|Written by Paul D. Race for Family Garden Trains(tm)|
Okay, I'm a sucker for Spring (see the Herbert picture-poem at the end of this page if you don't believe me).
By mid-March, I'm prowling the garden centers, inspecting my perennial beds and ornamentals to see how things wintered over and otherwise making a nuisance of myself outside long before I can start getting any practical work done out-of-doors.
It probably helps that we've invested in quite a few early spring flowers over the years. In my zone 5 - 5.5 yard, the daffodils and narcissus actually break the ground in January, then stay about an inch high until it starts to warm up. By late March or early April, the borders of our front yard are a riot of yellow, off-white, and in-between flowers. And that's not all. Just before the daffodils open, the crocus peak. Then, when the yellow daffodils have peaked and the pale narcissus are coming on, the hyacinth and tulips show their colors. I feel like the narrator of the Herbert poem at the bottom of this page, incredibly and inexplicably renewed, except, of course, that every year it's harder to get up from weeding my flowerbeds.
In the same few weeks that my front yard is blaring color, my garden railroad is "greening up" bravely, due largely to use of many plants that keep at least some of their color over the winter - mostly conifers and ground-hugging thymes and sedums. But aside from the occasional dandelion and the miniature tulips I'll discuss further down in the chapter, most of my garden railroad's color doesn't come in until mid-June when the yarrows, finger geraniums, and sedums begin to peak. Still, there's no real reason, my garden railroad can't be as colorful in early April as the rest of our yard. And it is possible to incorporate that color without making my railroad look like a flower garden the rest of the warm season.
90% of the plants on my railroad have been selected because they look like miniature trees and bushes. Or, in the case of some yarrows that I let flower, they can be trimmed to look like miniatures and bushes. In the early spring, though, I'm not as addicted to a "realistic look" as I get later on, when I've hauled out my buildings and bigger trains. So, for me, the ideal "early color" plant for a garden railroad includes the following characteristics:
This article is mostly a list of the plants I've found that fulfill these categories for my zone 5 garden railroad. Some I have tried on the railroad, and others I've tried in the garden and plan to use on my railroad. Chances are you have already used some of these and many other plants besides - please let me know what works for you, and I'll try it out and write it up when I get the chance.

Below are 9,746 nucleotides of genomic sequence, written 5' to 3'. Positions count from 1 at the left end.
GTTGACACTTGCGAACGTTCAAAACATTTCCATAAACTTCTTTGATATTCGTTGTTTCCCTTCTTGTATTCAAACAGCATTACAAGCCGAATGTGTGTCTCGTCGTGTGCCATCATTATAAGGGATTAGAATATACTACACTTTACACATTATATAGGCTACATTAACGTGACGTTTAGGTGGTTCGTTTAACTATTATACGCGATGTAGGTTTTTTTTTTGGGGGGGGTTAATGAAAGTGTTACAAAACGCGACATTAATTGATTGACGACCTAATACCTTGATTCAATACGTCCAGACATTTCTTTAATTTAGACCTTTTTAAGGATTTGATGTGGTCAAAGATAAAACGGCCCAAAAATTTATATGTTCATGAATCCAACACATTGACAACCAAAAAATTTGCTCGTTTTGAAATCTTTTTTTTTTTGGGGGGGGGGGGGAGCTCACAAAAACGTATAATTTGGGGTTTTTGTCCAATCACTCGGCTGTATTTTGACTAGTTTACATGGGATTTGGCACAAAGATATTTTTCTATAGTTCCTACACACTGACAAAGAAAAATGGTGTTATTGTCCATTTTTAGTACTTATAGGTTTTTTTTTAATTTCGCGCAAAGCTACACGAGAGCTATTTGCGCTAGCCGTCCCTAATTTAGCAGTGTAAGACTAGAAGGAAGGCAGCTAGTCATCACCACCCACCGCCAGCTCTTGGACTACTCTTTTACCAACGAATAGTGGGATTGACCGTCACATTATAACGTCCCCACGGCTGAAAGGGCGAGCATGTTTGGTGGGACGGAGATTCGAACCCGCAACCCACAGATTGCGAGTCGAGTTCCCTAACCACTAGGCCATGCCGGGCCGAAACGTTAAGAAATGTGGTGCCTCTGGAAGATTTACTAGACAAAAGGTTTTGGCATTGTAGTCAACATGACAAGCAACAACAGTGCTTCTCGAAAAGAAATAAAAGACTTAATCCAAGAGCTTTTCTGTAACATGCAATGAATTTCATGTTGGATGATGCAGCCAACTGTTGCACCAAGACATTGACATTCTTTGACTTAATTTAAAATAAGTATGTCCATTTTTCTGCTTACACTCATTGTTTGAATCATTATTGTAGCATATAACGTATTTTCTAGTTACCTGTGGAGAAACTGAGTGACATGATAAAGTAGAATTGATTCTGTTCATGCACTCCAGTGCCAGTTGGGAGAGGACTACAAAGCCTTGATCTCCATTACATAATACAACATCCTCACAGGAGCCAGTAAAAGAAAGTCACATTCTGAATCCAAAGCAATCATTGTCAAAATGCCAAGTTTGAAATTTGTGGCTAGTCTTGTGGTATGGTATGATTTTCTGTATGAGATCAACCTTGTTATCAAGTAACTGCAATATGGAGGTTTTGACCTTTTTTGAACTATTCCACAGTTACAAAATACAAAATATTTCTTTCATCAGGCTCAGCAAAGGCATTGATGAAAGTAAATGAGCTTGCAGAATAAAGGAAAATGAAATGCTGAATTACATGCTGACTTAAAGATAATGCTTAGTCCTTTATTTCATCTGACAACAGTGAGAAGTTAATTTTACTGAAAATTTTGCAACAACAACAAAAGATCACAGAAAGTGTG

Some plants discussed in this article are:
When To Buy These PlantsMost of these plants are best spread by bulb, which means that if you know what you want, you can order them in the summer and put them in the ground in the fall. That's the only way to buy crocus, I think. That said, you occasionally see daffodils and other spring-blooming bulbs for sale in pots in the spring. If you see one of the flowers on this page (or a close relation) blooming in a pot in the spring, and you like the look of it, by all means, go for it. As long as you keep the bulbs alive long enough to get into the ground before next winter, it should make a nice addition to your garden. Too bad I didn't think far enough ahead to write this article last year, so you could have all bought the bulbs you needed by now. Oh, well, now is the time to plan and observe.
I'm told that in central Europe this flower is a "weed," which probably explains why I can usually keep it going, although it doesn't quite flourish in our yard. Grape Hyacinth belongs to the genus Muscari. They are perennials with grasslike leaves that seem to disappear into the lawn or flowerbed as soon as the flowers are gone. Most of the Grape Hyacinth in our yard was either there when we moved in, came in starts from my sister, or was puchased as "generic" Grape Hyacinth during a Springfield Children's Chorus fund raiser. These plants vary between 4" and 8" tall, with indigo or purple berries. In spite of their obvious application, I didn't start planting them near my railroad until last fall - generally we've kept them coralled near the crocus plantings by our driveway and back steps. The first photo of them shows some I just planted in the middle of last winter when we got some bulbs cheap; chances are they'll be higher next year when they've had a chance to properly root. (In case you wonder, the resin buildings shown are left out all winter after I take my "good" buildings in just so the railroad doesn't look totally abandoned. You could consider this little house Helga's "winter home.")
In addition to the "generic" Grape Hyacinth, we did purchase some Valerie Finnis Muscari last year. This is a pale bluish purple, and a tad taller than the "generic" plants. It is shown first in a bulb company catalog photo, then near Helga, so you can get the idea of its relative size.
My experience with most Grape Hyacinth is that they generally stay where you put them from year to year, but they haven't spread out much for me. In fact the Valerie Finnis have thinned out. When researching this little plant, I saw some beautiful gardens where scores of Grape Hyacinth were planted closely together to create something that looked like a thick indigo carpet when it was in bloom. But the only way I'll probably get them to look like that on my railroad is by investing in scores of bulbs - they show very few signs of wanting to "fill in" on their own as some other plants do.